Productivity analysis of U.S. electricity generation
MetadataShow full item record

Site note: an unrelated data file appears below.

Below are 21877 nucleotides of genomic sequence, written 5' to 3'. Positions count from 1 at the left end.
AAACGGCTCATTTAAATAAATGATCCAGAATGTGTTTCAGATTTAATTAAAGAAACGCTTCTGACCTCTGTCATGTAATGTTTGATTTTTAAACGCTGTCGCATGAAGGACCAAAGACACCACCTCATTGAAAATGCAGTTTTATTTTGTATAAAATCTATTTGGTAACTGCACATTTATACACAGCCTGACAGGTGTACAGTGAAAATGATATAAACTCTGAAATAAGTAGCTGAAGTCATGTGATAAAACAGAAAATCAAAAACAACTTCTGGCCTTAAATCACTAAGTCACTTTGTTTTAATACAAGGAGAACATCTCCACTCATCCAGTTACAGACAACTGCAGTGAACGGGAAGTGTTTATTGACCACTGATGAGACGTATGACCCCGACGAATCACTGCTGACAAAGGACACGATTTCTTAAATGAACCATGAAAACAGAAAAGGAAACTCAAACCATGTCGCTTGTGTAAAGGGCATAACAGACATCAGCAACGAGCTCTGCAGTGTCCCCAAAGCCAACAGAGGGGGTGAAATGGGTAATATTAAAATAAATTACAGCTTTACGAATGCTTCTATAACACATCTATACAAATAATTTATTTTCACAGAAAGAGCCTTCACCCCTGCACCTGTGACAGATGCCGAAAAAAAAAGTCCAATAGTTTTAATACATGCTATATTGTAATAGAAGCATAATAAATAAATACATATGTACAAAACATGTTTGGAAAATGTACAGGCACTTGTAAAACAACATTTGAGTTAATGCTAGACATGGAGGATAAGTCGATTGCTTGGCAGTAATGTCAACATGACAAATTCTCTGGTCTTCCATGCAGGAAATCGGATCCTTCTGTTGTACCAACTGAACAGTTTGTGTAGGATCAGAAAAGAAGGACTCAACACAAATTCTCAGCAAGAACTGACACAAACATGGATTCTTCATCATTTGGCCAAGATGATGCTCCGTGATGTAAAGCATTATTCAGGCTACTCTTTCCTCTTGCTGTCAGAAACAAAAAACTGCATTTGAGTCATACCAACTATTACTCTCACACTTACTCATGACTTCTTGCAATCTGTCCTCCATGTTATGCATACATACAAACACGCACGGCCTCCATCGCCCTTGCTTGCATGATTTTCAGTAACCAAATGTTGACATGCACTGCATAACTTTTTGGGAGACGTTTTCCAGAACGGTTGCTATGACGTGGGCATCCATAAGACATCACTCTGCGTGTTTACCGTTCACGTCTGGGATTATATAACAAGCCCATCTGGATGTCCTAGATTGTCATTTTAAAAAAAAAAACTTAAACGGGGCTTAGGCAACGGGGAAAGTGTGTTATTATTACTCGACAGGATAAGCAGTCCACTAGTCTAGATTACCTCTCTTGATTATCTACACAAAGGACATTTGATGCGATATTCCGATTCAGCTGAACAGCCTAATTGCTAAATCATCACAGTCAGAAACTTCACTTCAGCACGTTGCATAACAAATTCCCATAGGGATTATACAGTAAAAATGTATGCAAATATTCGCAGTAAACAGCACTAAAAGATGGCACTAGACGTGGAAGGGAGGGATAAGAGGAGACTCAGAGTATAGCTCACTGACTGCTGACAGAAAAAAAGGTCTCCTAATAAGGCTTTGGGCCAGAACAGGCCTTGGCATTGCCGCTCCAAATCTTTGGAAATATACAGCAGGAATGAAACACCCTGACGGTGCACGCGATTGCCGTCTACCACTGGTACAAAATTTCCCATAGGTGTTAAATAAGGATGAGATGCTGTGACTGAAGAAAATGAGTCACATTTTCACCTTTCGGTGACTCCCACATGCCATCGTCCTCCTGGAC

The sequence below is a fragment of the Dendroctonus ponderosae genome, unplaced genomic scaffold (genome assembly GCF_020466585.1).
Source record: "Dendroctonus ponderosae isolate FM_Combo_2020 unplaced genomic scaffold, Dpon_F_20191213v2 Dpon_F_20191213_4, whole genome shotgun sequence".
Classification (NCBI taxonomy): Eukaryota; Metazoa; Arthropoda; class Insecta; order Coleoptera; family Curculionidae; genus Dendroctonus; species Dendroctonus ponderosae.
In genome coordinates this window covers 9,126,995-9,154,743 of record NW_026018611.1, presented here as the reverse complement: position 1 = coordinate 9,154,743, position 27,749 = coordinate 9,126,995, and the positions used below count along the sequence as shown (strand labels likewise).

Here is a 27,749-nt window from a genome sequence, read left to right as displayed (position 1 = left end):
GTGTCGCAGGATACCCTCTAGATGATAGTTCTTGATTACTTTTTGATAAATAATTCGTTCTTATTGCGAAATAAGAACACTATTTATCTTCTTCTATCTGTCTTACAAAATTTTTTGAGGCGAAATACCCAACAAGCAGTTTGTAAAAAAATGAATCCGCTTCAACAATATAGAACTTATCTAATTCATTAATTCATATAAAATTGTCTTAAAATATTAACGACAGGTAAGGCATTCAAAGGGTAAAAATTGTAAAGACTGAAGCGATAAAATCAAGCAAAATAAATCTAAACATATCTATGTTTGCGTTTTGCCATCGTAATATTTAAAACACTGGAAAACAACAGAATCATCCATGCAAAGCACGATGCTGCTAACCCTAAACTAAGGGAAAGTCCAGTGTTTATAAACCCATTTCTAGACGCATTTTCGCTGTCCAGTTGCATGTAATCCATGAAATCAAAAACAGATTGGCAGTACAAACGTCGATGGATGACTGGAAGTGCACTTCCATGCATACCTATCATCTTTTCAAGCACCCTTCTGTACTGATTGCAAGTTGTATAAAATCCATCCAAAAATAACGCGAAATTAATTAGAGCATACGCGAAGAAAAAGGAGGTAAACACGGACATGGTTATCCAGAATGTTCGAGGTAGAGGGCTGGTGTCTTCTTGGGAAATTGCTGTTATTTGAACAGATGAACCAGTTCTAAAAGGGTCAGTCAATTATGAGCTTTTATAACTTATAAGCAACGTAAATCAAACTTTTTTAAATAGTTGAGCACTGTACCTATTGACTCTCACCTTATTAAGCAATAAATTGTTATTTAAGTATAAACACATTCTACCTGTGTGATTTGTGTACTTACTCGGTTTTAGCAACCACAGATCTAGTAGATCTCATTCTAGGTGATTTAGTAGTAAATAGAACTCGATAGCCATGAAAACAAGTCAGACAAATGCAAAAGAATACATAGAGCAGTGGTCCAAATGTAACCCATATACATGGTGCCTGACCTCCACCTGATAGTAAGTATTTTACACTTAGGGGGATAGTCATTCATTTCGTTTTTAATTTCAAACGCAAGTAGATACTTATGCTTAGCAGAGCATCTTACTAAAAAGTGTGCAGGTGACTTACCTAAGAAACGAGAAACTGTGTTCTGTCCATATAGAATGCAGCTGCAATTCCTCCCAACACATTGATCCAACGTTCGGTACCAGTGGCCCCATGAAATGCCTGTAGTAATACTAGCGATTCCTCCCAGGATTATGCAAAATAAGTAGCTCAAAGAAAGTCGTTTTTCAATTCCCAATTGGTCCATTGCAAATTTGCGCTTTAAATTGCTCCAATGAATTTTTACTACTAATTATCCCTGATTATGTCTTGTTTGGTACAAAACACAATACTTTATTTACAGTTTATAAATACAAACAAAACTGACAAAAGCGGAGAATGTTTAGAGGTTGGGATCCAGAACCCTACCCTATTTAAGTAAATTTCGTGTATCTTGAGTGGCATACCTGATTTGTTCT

This dissertation focuses on two major analyses of U.S. electricity generation. One is the relationship of productivity change and financial-performance change. The other is the measurement of productivity that incorporates all of the environmental externalities (SO2, NOx and CO2) affecting our health and well-being. Since 1995, the U.S. electricity generation has experienced a divergence between productivity and financial performance. Though numerous studies have attempted to examine changes in productivity in U.S. electricity generation, no one has related productivity change to financial-performance change or included all of the environmental externalities into the traditional measurement of productivity. In addition, no researchers have used a two-level panel of U.S. electric generating plants and utilities in their productivity studies. The advantage of the two-level panel not only allows an evaluation of the performance of the utilities but also extends to each of the plants within the utility that contribute to the utility’s performance. Linear programming techniques are used to analyze models in this dissertation. The empirical findings are: (i) over the entire period of 1994-2001, utilities’ profit change using Bennet indicator declined, while their productivity improved; (ii) the negative change in size of utilities’ operations (the activity effect), and the increase in aggregate input price were the causes of the divergence between productivity and financial performance; (iii) the positive productivity was mainly contributed by technology progress at best-practice utilities, but this technology progress did not diffuse over other utilities; (iv) the index of utilities’ profitability change using Fisher’s ideal index increased because the index of total revenue was larger than the index of total cost, and because the growth in productivity index was larger than the deterioration in price ratio index; (v) the Fisher’s ideal indexes of productivity and price ratio were consistent with the Bennet indicator of productivity effect and price effect over the entire period, respectively; (vi) “good” and “bad” plants within the utility could be identified in term of productivity and financial performance; (vii) when all three emissions were included, the Malmquist productivity index was lower than the conventional Malmquist productivity index that ignored the externalities; however, when only emissions of SO2 were included, the Malmquist productivity index was higher than the conventional Malmquist productivity index; (viii) the estimates of the shadow prices of SO2 abatement have increased over the entire period.